Time management and decision-making tips for a stress-free holiday season


by David Blackburn

Nov 21, 2016

With the holidays upon us, many individuals experience increased amounts of strain and turmoil in their lives due to an increase in pressure to perform. Money is spent on gifts, food, parties, and other items not included in the typical household budget. Time commitments are stretched thin when families try to get together under the guise of “a happy and joyous occasion.” Additional pressures come in the form of expectations for the holidays: “This will be the best Christmas ever,” or, “I hope Uncle George’s family is there; we haven’t seen them in years.”

It is interesting the holidays often bring out the best and worst in people, families, and friends. For the most part, relatives who haven’t seen each other since last year, once again get together and try to make sense of it all. Some pretend to be excited, full of joy, while hiding the sadness they are truly feeling.

Loss often accompanies the holidays with the reminder that Aunt Janice is not here to celebrate Thanksgiving. Christmas also has its tragedies when individuals have trouble facing what has occurred in the past and what is happening in the present.

Holidays enable us to be thankful for what we have and to share the spirit of thankfulness with others.

The holidays, however, are not always miserable. They can be a time of renewal of acquaintances, friends, and relatives. It can be a time of reflection of the past year while looking forward to a new year. Holidays enable us to be thankful for what we have and to share the spirit of thankfulness with others.

Here are some helpful tips and strategies for dealing with the holidays.

Time management

Time is defined by how we use it. If you feel like you are constantly rushing, don’t have enough time, missing deadlines, have many unproductive hours, lack sufficient time for rest or personal relationships, feel fatigued, and feel overwhelmed by demands of the holidays, it is likely you have difficulty managing your time. This is often crucial during the holiday season. It may also be time to slow down. Here are four steps to effective time management:

  • Establish priorities. This will allow you to base your decisions on what is important and what is not, instead of wasting your time. This is a key step to help you through the shopping, the parties, handling the kids out of school, and taking care of work commitments.
  • Create time by realistic scheduling. People tend to misjudge how much time different activities will really take to accomplish. I find it helpful to write down the tasks in a day planner.
  • Develop the skill of decision-making (See below).
  • Delegate tasks to others. If you tend to control everything (many try to), with the belief that only you can do it and no one else can, reconsider. Enlist family members to assist you during the holiday season. Many children delight in accepting a chance to help when they are given some responsibility. Besides, it helps you to share with others while at the same time accomplishing what needs to be done.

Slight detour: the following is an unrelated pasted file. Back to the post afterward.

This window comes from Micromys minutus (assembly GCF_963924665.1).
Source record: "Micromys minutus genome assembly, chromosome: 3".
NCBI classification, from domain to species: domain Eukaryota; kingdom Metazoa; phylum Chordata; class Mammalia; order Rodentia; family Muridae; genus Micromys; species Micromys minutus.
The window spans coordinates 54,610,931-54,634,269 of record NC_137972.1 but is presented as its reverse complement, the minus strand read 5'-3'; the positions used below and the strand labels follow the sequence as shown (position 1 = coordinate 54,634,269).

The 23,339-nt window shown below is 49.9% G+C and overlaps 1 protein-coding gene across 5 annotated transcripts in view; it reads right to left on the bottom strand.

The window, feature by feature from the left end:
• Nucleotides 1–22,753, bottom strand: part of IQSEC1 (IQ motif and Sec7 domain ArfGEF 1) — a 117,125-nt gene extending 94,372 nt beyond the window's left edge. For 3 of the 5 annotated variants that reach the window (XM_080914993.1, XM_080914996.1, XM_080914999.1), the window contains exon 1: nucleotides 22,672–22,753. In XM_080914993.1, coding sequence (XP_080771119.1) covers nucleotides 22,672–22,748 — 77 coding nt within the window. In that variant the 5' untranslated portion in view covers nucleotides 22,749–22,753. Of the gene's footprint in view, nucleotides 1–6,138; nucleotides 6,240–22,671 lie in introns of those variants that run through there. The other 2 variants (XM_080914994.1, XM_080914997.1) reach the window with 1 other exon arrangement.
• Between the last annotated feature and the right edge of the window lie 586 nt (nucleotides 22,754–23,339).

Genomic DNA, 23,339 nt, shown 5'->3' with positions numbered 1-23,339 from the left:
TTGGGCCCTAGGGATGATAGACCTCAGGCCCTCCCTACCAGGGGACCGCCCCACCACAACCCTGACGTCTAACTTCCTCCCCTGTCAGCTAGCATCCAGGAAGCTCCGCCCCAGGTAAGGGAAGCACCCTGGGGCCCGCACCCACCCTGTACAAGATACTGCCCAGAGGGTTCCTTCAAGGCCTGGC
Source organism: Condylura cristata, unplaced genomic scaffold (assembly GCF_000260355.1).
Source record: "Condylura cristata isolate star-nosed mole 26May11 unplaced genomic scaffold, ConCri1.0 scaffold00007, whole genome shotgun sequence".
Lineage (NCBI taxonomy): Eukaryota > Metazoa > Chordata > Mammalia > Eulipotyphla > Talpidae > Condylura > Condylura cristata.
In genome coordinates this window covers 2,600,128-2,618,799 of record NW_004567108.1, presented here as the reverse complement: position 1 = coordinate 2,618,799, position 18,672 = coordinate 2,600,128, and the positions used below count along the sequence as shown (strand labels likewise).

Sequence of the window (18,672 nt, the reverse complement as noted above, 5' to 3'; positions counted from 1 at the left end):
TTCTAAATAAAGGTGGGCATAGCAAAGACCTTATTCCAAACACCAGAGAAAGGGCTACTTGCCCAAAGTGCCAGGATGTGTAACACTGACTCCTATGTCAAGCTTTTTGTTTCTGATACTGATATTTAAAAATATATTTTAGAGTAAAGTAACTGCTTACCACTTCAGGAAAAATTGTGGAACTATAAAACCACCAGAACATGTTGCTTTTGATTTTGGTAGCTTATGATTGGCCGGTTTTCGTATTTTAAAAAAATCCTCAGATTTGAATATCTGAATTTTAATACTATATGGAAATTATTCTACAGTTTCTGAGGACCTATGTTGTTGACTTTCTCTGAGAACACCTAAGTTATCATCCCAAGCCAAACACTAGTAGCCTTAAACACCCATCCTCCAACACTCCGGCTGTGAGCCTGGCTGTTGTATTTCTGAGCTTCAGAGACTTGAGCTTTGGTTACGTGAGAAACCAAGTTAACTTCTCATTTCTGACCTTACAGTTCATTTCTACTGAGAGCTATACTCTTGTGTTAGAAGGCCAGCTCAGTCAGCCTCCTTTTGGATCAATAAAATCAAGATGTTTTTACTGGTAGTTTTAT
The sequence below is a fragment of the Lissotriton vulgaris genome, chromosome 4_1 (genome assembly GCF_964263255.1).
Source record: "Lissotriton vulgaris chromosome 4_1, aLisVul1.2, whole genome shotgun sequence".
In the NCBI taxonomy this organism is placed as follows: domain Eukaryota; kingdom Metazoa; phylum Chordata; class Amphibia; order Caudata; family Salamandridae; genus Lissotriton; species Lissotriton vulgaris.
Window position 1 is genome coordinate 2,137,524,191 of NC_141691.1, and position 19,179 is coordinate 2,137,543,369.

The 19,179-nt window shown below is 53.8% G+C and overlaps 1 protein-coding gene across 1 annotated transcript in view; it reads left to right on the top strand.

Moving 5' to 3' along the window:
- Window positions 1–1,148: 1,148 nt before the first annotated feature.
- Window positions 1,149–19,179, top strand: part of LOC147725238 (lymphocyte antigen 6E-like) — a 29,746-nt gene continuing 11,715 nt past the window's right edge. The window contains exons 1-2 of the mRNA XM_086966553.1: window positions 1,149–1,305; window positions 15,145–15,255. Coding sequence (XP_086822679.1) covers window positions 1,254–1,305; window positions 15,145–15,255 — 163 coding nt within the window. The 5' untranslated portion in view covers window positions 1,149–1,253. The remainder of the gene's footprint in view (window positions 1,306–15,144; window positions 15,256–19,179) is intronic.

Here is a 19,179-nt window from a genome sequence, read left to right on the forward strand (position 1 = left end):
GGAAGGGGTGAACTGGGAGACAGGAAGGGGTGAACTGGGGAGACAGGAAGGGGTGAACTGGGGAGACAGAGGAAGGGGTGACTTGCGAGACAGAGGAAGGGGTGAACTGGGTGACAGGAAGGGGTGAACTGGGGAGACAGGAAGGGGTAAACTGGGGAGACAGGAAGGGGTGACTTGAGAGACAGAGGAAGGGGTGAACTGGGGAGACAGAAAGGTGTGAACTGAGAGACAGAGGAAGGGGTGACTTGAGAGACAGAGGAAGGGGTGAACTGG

Life is about choices. Decision-making is a skill that can help you make choices that are necessary and healthy for you. It is an active process that requires you to take responsibility for yourself, your life, and your own happiness. Here are some steps to follow in making healthier decisions:

  • Isolate the problem. Sometimes things are not what they seem. Be careful to avoid making a decision based on the surface level and out of pure emotion. Examine the underlying issues that may be the source of the problem. You might also give yourself time to look at different angles or perspectives.
  • Decide to take action. Once you have identified and isolated the problem, the next step is to decide whether or not you need to take action.
  • Gather resources. Ideally it is best to gather as much information as possible about the situation. This may mean consulting with a professional or an expert to assist. Use common sense when gathering information. Simply accumulating data may be a way of avoiding the decision, which is another form of procrastination.
  • Make a plan. In other words, “make a decision.” You have done the analysis and looked at it from all different angles. Now it is time to decide how you will carry out your plan. This, of course, helps when making resolutions for the coming New Year.
  • Visualize your plan of action. Obviously you cannot anticipate all of the consequences of any decision you make, because decision-making involves some risk. However, you can do a test run on your plan by visualizing the potential outcome of your decision. Use your gut feeling or intuition. If it doesn’t feel right, don’t ignore it, try to understand the source of your discomfort with the decision.
  • Take action. You have successfully completed all the steps required for healthy decision-making. Now it is time to take action, and put your decision to work. This step solidifies the confidence you now have in your ability to make decisions and carry them forward.

Happy holidays! Next, read these tips for finding your happy place during holiday stress.

About the Author

David Blackburn, PhD, specializes in Adult Mental Health, Cognitive Behavior Psychotherapy, and Physical Medicine & Rehabilitation at Baylor Scott & White Mental Health Clinic – Temple. The clinic provides an array of care for your family from individual therapy to couples, family or group therapy. Get to know Dr. Blackburn today.

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